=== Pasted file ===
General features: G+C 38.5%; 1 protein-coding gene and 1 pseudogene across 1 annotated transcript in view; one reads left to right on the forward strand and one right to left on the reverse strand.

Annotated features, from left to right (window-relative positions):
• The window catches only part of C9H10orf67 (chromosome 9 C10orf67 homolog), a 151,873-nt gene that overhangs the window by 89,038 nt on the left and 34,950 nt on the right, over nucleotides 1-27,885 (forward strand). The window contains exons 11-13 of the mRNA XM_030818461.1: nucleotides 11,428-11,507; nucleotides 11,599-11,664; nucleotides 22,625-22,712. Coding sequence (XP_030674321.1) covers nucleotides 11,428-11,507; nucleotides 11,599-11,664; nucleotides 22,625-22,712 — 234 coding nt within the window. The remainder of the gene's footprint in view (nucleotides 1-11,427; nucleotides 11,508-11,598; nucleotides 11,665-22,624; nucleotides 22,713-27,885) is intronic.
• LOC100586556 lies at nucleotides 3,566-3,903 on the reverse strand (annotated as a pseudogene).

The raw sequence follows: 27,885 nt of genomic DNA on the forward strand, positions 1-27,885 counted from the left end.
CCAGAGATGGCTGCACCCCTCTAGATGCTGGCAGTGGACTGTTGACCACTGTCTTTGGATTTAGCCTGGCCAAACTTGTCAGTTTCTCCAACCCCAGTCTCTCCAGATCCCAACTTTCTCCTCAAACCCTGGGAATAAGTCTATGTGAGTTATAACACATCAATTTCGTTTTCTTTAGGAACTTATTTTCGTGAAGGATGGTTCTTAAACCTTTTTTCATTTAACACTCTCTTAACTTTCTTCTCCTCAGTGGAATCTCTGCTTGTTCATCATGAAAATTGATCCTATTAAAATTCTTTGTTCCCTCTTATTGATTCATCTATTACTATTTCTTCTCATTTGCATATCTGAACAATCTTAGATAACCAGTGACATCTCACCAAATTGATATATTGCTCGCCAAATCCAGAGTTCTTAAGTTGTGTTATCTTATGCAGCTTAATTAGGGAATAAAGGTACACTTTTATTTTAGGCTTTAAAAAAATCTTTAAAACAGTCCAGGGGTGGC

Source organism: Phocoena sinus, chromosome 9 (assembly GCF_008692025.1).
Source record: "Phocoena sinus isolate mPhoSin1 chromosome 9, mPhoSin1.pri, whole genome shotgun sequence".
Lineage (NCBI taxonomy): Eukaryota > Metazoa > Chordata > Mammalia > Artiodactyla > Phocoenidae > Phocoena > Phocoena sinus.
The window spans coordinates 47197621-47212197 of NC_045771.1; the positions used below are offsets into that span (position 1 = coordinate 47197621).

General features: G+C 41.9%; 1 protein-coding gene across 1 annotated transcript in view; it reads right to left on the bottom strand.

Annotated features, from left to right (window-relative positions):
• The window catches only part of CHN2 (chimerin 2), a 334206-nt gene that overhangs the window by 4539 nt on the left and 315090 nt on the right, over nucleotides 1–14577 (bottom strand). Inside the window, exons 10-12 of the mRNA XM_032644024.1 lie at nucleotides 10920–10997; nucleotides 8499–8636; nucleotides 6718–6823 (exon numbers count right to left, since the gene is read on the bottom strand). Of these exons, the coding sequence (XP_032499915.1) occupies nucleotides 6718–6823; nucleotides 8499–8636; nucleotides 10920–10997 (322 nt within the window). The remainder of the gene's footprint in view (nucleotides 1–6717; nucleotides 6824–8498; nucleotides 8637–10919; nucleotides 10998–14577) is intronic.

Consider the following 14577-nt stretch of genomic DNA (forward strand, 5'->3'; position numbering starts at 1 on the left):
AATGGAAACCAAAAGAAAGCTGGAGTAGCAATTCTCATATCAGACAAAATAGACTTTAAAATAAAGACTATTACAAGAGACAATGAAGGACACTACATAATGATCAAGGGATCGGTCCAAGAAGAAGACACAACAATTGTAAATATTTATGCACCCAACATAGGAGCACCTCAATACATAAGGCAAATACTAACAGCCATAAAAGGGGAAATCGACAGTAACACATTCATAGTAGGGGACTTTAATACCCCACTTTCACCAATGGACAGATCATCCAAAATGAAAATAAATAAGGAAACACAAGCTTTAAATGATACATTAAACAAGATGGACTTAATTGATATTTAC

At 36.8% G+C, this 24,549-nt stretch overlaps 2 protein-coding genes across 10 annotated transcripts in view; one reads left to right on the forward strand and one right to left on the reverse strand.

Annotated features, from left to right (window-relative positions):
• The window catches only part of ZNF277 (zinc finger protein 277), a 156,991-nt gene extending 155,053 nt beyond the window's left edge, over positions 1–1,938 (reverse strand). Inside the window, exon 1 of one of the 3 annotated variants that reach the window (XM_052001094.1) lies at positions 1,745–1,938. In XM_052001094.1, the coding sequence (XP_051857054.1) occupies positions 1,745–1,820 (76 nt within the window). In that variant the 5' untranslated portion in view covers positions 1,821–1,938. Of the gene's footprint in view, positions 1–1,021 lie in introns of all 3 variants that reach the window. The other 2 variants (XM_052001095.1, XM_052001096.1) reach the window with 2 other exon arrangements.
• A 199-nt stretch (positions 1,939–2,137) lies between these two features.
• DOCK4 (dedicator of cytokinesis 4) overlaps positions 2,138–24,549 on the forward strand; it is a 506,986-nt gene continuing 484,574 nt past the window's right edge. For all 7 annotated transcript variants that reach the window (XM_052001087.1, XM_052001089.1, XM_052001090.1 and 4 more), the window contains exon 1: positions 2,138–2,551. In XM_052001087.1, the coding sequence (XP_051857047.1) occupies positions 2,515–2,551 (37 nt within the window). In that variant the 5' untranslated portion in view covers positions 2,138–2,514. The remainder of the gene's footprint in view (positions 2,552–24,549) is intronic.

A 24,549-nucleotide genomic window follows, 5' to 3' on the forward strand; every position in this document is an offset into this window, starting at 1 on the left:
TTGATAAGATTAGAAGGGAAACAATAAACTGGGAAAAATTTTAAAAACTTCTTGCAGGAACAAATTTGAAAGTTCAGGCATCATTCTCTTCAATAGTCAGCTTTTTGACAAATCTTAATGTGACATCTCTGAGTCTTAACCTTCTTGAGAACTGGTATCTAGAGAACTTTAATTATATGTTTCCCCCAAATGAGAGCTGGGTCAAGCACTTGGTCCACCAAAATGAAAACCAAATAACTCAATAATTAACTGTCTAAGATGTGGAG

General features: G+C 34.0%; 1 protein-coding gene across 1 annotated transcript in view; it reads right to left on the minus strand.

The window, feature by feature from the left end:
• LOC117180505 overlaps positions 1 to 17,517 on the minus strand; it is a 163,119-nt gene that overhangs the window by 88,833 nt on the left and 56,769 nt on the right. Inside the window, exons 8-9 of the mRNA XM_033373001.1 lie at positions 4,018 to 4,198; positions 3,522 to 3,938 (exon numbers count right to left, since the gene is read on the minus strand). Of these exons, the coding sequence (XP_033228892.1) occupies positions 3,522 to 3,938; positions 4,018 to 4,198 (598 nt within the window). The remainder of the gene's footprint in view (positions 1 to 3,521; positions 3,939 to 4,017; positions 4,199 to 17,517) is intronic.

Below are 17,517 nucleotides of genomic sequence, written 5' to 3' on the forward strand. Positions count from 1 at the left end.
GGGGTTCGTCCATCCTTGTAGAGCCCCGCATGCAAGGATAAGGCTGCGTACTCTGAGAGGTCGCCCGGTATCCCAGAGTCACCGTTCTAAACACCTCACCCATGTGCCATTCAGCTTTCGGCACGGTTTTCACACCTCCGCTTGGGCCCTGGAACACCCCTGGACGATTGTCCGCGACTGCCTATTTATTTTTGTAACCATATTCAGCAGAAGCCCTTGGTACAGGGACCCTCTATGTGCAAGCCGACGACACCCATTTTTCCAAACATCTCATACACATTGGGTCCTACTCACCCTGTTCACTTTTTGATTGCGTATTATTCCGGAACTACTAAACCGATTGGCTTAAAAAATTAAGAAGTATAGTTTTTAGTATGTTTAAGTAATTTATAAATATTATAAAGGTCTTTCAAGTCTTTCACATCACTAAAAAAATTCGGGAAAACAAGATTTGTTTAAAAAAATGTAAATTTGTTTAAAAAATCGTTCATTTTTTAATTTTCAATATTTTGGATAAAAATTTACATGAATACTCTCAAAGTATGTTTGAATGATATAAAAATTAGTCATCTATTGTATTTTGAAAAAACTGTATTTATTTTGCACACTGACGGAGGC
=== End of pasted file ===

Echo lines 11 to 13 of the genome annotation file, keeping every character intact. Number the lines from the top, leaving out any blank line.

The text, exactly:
General features: G+C 41.9%; 1 protein-coding gene across 1 annotated transcript in view; it reads right to left on the bottom strand.

Annotated features, from left to right (window-relative positions):
• The window catches only part of CHN2 (chimerin 2), a 334206-nt gene that overhangs the window by 4539 nt on the left and 315090 nt on the right, over nucleotides 1–14577 (bottom strand). Inside the window, exons 10-12 of the mRNA XM_032644024.1 lie at nucleotides 10920–10997; nucleotides 8499–8636; nucleotides 6718–6823 (exon numbers count right to left, since the gene is read on the bottom strand). Of these exons, the coding sequence (XP_032499915.1) occupies nucleotides 6718–6823; nucleotides 8499–8636; nucleotides 10920–10997 (322 nt within the window). The remainder of the gene's footprint in view (nucleotides 1–6717; nucleotides 6824–8498; nucleotides 8637–10919; nucleotides 10998–14577) is intronic.